Other surveys have previously asked about teacher satisfaction in different ways. Back in 2000, Public Agenda conducted an extensive survey of new teaches, both from public and private schools, about myriad topics, including job satisfaction and commitment. It found two-thirds (68%) of new teachers get a lot of satisfaction out of teaching. Fast forward a dozen years to the 2012 MetLife Survey of the American Teacher, and satisfaction among all public school teachers had dropped to its lowest point in a quarter century. Our results indicate teacher satisfaction may be even lower since 2012.
The teachers from the Public Agenda survey who have stuck with the profession are now in the middle of their careers. Teachers with 10 or more years of experience—those who could comfortably be described as mid-to-late in their careers—made up a little more than half (53%) of our sample. And it’s these teachers, especially, who register the lowest (-21) NPS scores when compared to other tenure groups.
Some may interpret these results in a negative fashion, so let’s turn to a hopeful bright spot: teachers’ trust in those they teach.
Who Do Our Teachers Trust?
Teachers place “complete” or “a lot of” trust in their principals (57%) and their students (52%). Only about a third, though, were likely to place the same level of trust in their students’ parents.
Trust in teachers’ unions ranked third in our survey. Using Educators for Excellence polling to dig deeper, teachers seem to be split on their connection to their unions. Almost half (46%) say unions provide teachers with feelings of pride and solidarity in addition to the practical benefits of membership, and a little less (43%) say they really only receive practical benefits from their unions. Less than one in 10 (7%) say their union membership makes them uncomfortable.
This teacher-union relationship became particularly relevant this year after teacher walkouts and a huge court case.
What Do Our Teachers Think About Current Events?
The United States Supreme Court struck down mandatory union agency fees for non-union members for public employees in June 2018. Many “right-to-work” states had already disallowed this practice, but now it is illegal for public-sector unions, including teachers’ unions, to collect fees from those who don’t wish to join them.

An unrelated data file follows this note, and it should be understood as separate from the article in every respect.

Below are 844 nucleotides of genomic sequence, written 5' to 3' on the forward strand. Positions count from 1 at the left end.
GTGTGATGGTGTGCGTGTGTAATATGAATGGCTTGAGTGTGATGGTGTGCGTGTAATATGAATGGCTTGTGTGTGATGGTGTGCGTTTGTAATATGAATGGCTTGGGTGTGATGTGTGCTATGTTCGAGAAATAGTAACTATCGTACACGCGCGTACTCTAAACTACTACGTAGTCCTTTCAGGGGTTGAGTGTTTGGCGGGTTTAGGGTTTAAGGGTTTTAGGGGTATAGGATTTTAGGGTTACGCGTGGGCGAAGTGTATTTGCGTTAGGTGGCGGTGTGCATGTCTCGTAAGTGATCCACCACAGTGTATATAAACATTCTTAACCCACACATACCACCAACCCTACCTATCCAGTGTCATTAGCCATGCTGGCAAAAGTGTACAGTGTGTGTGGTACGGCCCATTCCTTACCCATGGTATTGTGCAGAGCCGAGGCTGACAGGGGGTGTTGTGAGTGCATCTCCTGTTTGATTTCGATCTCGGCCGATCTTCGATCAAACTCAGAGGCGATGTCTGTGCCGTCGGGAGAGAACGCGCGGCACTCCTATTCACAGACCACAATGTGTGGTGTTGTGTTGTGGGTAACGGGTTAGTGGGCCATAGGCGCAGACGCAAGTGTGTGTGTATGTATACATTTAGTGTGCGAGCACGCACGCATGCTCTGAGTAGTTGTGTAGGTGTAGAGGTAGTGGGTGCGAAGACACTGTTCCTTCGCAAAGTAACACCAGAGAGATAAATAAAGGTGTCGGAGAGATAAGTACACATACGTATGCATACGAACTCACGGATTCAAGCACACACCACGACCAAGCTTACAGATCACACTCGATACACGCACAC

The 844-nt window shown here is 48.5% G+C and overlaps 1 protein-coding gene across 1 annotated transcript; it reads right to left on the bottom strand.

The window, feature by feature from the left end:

It already seems to have affected union membership in some states. Educators for Excellence reported 82 percent of teachers were likely or somewhat likely to opt in to their union post-Janus v. AFSCME, leaving about a fifth unlikely to if not automatically enrolled.
How do public school teachers feel about this change? It depends on how you ask them.
We split our teacher sample three ways, asking each group a slightly different question regarding union fees. When asked generally about disallowing mandatory union fees, about half (48%) of public school teachers said they “strongly” or “somewhat” support it. That number dropped a bit to 46 percent when specifying such a measure includes teachers’ unions. Notably, support jumped to nearly six in 10 public school teachers when we mentioned the specific Supreme Court case.
Teachers seem unified, though, in their support for higher teacher pay.
EdNext reported three-fourth (76%) of teachers support raising teaching salaries in the same year it has seen the largest one-year change in general public support for higher teacher pay. This comes the same year as large-scale teacher walkouts in several states demanded just that. Those in states where teachers went on strike were 16 percentage points more likely to support higher teacher pay than those in states that did not experience teacher walkouts.
We tried to learn a bit more about what teachers thought of these walkouts. Current public school teachers were more likely to rank their local school district (60%) and their state government (54%) as the top two responsible for the disruptions from the walkouts than their union or themselves.
Tomorrow, we’ll examine parents’ views on education, specifically their schooling experiences and preferences.
Other Posts in the Schooling in America Series